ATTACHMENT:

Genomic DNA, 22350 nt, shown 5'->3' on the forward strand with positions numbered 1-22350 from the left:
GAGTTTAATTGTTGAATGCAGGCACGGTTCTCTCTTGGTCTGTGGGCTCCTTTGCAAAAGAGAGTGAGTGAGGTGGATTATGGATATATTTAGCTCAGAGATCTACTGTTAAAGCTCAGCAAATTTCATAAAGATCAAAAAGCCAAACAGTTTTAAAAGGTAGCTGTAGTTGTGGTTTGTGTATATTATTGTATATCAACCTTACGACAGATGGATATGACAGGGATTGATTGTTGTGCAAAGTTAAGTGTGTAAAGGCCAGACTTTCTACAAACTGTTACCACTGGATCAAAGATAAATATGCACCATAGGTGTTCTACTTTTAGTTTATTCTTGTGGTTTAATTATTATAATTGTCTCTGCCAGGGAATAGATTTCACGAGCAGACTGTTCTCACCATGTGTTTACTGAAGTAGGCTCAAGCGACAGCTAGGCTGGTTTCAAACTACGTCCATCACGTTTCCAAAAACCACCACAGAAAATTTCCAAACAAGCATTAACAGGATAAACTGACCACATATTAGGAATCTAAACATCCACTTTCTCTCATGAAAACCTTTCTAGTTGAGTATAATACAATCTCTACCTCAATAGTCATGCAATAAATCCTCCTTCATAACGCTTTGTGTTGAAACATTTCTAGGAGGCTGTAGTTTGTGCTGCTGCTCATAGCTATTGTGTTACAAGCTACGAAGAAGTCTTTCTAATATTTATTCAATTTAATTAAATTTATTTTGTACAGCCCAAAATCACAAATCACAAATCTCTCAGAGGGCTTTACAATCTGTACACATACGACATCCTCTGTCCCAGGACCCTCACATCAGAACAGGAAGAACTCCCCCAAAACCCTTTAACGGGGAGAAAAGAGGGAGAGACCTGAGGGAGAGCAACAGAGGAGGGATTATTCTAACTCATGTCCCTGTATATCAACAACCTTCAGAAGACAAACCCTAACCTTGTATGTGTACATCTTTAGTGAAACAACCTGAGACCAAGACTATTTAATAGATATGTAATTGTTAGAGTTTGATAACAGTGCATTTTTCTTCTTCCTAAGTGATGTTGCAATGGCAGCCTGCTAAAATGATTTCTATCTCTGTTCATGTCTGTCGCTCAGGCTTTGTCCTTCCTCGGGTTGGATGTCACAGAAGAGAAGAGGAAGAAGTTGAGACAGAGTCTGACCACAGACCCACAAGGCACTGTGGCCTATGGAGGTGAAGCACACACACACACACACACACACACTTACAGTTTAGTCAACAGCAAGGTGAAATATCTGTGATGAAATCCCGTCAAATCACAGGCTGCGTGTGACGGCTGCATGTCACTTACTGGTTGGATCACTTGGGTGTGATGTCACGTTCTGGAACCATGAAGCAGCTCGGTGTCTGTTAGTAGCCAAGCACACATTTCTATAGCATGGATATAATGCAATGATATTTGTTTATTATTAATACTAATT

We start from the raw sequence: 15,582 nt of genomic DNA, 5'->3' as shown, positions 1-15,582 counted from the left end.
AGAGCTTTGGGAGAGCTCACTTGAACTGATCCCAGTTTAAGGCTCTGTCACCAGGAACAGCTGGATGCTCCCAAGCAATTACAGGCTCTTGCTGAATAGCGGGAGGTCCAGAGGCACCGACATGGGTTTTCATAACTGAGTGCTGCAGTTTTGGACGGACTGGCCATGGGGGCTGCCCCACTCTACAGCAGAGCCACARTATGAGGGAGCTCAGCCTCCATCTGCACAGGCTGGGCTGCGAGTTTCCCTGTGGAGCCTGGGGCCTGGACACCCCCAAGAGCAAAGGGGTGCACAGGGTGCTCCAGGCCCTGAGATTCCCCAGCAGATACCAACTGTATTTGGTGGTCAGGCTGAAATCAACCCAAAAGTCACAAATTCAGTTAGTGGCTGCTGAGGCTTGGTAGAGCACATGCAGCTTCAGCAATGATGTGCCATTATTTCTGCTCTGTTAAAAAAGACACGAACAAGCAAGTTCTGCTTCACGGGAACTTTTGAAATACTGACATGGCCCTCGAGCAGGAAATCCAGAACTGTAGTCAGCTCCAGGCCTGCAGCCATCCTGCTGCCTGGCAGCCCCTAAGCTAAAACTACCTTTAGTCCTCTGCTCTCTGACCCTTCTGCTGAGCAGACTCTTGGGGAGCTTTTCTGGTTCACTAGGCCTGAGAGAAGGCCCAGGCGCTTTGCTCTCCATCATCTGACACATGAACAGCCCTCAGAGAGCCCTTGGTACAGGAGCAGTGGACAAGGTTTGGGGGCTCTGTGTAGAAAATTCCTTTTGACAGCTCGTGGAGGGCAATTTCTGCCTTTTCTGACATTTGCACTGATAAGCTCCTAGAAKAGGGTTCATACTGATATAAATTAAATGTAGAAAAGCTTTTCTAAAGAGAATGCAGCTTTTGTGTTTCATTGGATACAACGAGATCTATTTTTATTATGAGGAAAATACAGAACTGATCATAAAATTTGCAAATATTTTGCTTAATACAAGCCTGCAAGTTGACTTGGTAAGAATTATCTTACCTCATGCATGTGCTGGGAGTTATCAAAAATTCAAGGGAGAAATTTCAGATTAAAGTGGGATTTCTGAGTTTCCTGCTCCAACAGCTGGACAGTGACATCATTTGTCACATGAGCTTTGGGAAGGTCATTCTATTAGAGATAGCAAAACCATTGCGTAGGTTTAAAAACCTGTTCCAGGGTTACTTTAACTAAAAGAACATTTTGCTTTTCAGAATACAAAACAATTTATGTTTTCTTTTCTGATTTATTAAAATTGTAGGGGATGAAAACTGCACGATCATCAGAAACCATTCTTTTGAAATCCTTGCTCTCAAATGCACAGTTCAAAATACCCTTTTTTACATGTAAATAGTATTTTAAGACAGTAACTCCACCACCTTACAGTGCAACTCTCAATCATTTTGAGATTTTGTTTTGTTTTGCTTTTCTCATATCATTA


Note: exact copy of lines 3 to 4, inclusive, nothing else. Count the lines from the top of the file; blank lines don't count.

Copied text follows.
We start from the raw sequence: 15,582 nt of genomic DNA, 5'->3' as shown, positions 1-15,582 counted from the left end.
AGAGCTTTGGGAGAGCTCACTTGAACTGATCCCAGTTTAAGGCTCTGTCACCAGGAACAGCTGGATGCTCCCAAGCAATTACAGGCTCTTGCTGAATAGCGGGAGGTCCAGAGGCACCGACATGGGTTTTCATAACTGAGTGCTGCAGTTTTGGACGGACTGGCCATGGGGGCTGCCCCACTCTACAGCAGAGCCACARTATGAGGGAGCTCAGCCTCCATCTGCACAGGCTGGGCTGCGAGTTTCCCTGTGGAGCCTGGGGCCTGGACACCCCCAAGAGCAAAGGGGTGCACAGGGTGCTCCAGGCCCTGAGATTCCCCAGCAGATACCAACTGTATTTGGTGGTCAGGCTGAAATCAACCCAAAAGTCACAAATTCAGTTAGTGGCTGCTGAGGCTTGGTAGAGCACATGCAGCTTCAGCAATGATGTGCCATTATTTCTGCTCTGTTAAAAAAGACACGAACAAGCAAGTTCTGCTTCACGGGAACTTTTGAAATACTGACATGGCCCTCGAGCAGGAAATCCAGAACTGTAGTCAGCTCCAGGCCTGCAGCCATCCTGCTGCCTGGCAGCCCCTAAGCTAAAACTACCTTTAGTCCTCTGCTCTCTGACCCTTCTGCTGAGCAGACTCTTGGGGAGCTTTTCTGGTTCACTAGGCCTGAGAGAAGGCCCAGGCGCTTTGCTCTCCATCATCTGACACATGAACAGCCCTCAGAGAGCCCTTGGTACAGGAGCAGTGGACAAGGTTTGGGGGCTCTGTGTAGAAAATTCCTTTTGACAGCTCGTGGAGGGCAATTTCTGCCTTTTCTGACATTTGCACTGATAAGCTCCTAGAAKAGGGTTCATACTGATATAAATTAAATGTAGAAAAGCTTTTCTAAAGAGAATGCAGCTTTTGTGTTTCATTGGATACAACGAGATCTATTTTTATTATGAGGAAAATACAGAACTGATCATAAAATTTGCAAATATTTTGCTTAATACAAGCCTGCAAGTTGACTTGGTAAGAATTATCTTACCTCATGCATGTGCTGGGAGTTATCAAAAATTCAAGGGAGAAATTTCAGATTAAAGTGGGATTTCTGAGTTTCCTGCTCCAACAGCTGGACAGTGACATCATTTGTCACATGAGCTTTGGGAAGGTCATTCTATTAGAGATAGCAAAACCATTGCGTAGGTTTAAAAACCTGTTCCAGGGTTACTTTAACTAAAAGAACATTTTGCTTTTCAGAATACAAAACAATTTATGTTTTCTTTTCTGATTTATTAAAATTGTAGGGGATGAAAACTGCACGATCATCAGAAACCATTCTTTTGAAATCCTTGCTCTCAAATGCACAGTTCAAAATACCCTTTTTTACATGTAAATAGTATTTTAAGACAGTAACTCCACCACCTTACAGTGCAACTCTCAATCATTTTGAGATTTTGTTTTGTTTTGCTTTTCTCATATCATTA